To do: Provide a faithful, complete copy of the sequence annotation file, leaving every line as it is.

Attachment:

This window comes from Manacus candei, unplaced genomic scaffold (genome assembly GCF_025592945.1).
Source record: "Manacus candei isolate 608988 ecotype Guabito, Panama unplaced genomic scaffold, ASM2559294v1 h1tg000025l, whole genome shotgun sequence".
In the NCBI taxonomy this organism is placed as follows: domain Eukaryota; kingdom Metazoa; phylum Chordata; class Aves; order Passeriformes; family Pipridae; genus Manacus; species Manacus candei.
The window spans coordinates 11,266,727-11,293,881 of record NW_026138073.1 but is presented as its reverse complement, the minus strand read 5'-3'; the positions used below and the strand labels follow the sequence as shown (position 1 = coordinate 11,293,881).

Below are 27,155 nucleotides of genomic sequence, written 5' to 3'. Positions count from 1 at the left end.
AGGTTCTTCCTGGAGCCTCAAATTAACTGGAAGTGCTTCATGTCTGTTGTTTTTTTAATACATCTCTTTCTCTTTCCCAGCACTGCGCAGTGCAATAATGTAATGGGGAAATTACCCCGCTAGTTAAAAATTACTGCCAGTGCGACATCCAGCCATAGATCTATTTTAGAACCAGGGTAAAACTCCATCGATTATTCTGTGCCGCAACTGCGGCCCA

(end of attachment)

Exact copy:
This window comes from Manacus candei, unplaced genomic scaffold (genome assembly GCF_025592945.1).
Source record: "Manacus candei isolate 608988 ecotype Guabito, Panama unplaced genomic scaffold, ASM2559294v1 h1tg000025l, whole genome shotgun sequence".
In the NCBI taxonomy this organism is placed as follows: domain Eukaryota; kingdom Metazoa; phylum Chordata; class Aves; order Passeriformes; family Pipridae; genus Manacus; species Manacus candei.
The window spans coordinates 11,266,727-11,293,881 of record NW_026138073.1 but is presented as its reverse complement, the minus strand read 5'-3'; the positions used below and the strand labels follow the sequence as shown (position 1 = coordinate 11,293,881).

Below are 27,155 nucleotides of genomic sequence, written 5' to 3'. Positions count from 1 at the left end.
AGGTTCTTCCTGGAGCCTCAAATTAACTGGAAGTGCTTCATGTCTGTTGTTTTTTTAATACATCTCTTTCTCTTTCCCAGCACTGCGCAGTGCAATAATGTAATGGGGAAATTACCCCGCTAGTTAAAAATTACTGCCAGTGCGACATCCAGCCATAGATCTATTTTAGAACCAGGGTAAAACTCCATCGATTATTCTGTGCCGCAACTGCGGCCCA